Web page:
Indiana native Fr. James Gaynor, C.PP.S., spent over 30 years as a missionary in Peru. Now 79, he recently accepted a new assignment to Bogotá, Colombia.

 By Fr. James Gaynor, C.PP.S.

As a youth back in Indiana, I had aspirations of being pastor of my small hometown parish of some 80 families. Then through the Maryknoll Magazine I felt attracted to the missions and was accepted by the Missionaries of the Precious Blood. After ordination, I was assigned to teach in St. Anthony School in an urban neighborhood in Detroit, which was a very new and eye-opening experience.

Only after I had gotten my feet wet in that new experience, Fr. John Byrne, C.PP.S., the provincial director at that time, asked me to go to Spanish-language school in Lima, Peru in preparation for work in Santiago, Chile: two whole new worlds.

After nine years of enjoyable work there, I returned to the U.S. for family reasons. During my last of seven years of ministry in Dayton, I received the mission of forming and attending the Hispanic Catholic Mission Center for immigrants mainly from Mexico, Cuba and Puerto Rico, a fulfilling pastoral experience. Then another provincial director, Fr. John Kalicky, C.PP.S., asked me to consider going to Peru, which I accepted and where I spent 34 years and expected it to be my last change of country.

But lo and behold, another provincial director, Fr. Jeff Kirch, C.PP.S., was looking for a second member to be with Fr. Nino Calderón, C.PP.S., as a formator in Bogotá. He asked if I would consider being a “grandfather formator” there.

And now here I am, living in a community house with six seminarians. It has been a good experience. All are studying at the Jesuit University in Bogotá, the Javerviana. Jhon, Edwin, Javier, Oscar and Efren are aspiring to the priesthood and Nairo to the brotherhood.

For Holy Week, Palm Sunday through Easter Sunday, all, including Fr. Nino, were gone on missions. They formed three mission teams. One team, made up of Fr. Nino, Javier and Nairo, went way out into the jungle, driving eight hours by car then flying nearly an hour in a small plane and then going by boat another three hours. They went into an area that suffered for years under the control of the FARC revolutionary forces, but now is enjoying some relief and attention from the Church. The Missionaries were well received by the people and watched by the revolutionaries.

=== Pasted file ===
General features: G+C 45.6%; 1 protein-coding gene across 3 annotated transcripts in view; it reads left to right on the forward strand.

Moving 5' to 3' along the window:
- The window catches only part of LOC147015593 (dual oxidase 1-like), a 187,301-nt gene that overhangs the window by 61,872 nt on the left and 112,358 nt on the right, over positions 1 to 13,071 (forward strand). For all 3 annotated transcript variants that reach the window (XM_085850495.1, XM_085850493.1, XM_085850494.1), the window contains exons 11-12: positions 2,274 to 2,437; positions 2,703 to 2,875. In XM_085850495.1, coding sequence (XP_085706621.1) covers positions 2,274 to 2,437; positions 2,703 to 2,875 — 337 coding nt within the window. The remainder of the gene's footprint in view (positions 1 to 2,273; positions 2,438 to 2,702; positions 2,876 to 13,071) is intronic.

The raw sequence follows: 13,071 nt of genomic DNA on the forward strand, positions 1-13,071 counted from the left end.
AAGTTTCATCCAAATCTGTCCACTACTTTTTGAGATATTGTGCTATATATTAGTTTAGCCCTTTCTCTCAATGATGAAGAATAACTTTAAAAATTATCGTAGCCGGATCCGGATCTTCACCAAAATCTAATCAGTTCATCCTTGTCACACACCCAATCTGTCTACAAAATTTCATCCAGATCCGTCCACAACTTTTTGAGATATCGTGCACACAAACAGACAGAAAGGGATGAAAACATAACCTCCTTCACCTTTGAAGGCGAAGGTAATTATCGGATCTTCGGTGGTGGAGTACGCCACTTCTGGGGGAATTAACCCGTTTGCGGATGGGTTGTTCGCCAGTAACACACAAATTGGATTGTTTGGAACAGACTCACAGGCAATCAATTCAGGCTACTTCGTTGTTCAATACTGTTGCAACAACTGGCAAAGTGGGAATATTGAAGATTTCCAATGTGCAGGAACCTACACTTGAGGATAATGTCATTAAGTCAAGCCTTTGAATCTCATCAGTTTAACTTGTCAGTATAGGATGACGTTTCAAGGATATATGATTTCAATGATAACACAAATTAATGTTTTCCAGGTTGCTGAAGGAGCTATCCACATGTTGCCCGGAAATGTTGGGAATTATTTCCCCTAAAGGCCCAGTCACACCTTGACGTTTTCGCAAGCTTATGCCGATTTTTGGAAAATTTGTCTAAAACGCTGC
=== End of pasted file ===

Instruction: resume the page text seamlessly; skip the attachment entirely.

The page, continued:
The second team, composed of the newly ordained Fr. Fredy Campos, C.PP.S., and seminarians Jhon and Efren, arrived at their mission destination by car some eight hours from Bogotá. From a central location, they ministered in three towns.

Finally, Edwin and Oscar went “up the wall” to form a team with Fr. Joe Deardorff, C.PP.S., as he ministers at Our Lady of the Alpes Parish as its new pastor.  I kept the home fires burning here in the house of formation, but also went “up the wall” each day to help with confessions and some Masses.

The first day on the way to the parish, I told the taxi driver that I wanted to go to up the mountain of the Alpes. He didn´t respond at first, but then asked, “Do you mean por la pared?” That means “up the wall.” The streets in that neighborhood are so, so steep, going up and, even more, coming down, it is like going “up the wall.”

So here I am, far from being pastor of an 80-family parish in Indiana, but always with new pastoral adventures.